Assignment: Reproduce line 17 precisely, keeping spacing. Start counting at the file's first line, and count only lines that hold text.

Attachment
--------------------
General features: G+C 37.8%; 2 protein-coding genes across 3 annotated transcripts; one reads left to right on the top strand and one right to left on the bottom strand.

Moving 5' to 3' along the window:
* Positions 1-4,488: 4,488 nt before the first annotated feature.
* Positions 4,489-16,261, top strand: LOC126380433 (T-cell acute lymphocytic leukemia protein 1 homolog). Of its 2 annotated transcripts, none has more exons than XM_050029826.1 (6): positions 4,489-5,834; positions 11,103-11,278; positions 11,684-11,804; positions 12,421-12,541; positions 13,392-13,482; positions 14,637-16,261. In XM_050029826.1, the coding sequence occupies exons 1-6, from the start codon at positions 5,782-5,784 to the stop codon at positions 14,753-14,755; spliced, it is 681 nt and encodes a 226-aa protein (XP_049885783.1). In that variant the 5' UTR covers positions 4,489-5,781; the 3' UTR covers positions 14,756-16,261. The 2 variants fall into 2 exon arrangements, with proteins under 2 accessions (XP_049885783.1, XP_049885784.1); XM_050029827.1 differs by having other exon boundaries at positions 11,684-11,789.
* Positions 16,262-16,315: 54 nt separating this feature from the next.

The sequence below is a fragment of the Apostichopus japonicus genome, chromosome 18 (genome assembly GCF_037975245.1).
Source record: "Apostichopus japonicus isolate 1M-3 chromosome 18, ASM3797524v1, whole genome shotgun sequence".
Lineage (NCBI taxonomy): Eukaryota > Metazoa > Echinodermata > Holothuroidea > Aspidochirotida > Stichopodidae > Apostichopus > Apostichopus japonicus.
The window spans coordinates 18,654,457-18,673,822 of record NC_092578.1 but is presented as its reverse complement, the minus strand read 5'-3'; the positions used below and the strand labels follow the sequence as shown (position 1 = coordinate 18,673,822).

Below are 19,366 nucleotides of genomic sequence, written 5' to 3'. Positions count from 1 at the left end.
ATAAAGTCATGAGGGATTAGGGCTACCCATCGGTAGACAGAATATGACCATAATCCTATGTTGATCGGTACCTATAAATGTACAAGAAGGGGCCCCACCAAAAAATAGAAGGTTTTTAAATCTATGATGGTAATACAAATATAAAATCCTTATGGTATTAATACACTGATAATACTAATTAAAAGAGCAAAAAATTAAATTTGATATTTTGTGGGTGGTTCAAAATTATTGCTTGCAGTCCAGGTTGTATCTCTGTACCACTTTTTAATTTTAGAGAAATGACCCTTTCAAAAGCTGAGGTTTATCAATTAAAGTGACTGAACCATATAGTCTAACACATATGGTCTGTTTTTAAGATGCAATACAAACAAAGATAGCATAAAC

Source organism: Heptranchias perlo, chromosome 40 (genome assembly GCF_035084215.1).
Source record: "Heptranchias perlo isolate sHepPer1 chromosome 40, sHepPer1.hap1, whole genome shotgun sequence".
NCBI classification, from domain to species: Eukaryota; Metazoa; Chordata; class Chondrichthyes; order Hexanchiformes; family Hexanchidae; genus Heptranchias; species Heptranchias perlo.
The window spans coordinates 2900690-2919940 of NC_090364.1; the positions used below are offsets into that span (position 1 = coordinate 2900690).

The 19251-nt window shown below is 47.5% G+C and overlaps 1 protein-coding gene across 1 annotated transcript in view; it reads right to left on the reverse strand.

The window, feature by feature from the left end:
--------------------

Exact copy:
The window, feature by feature from the left end: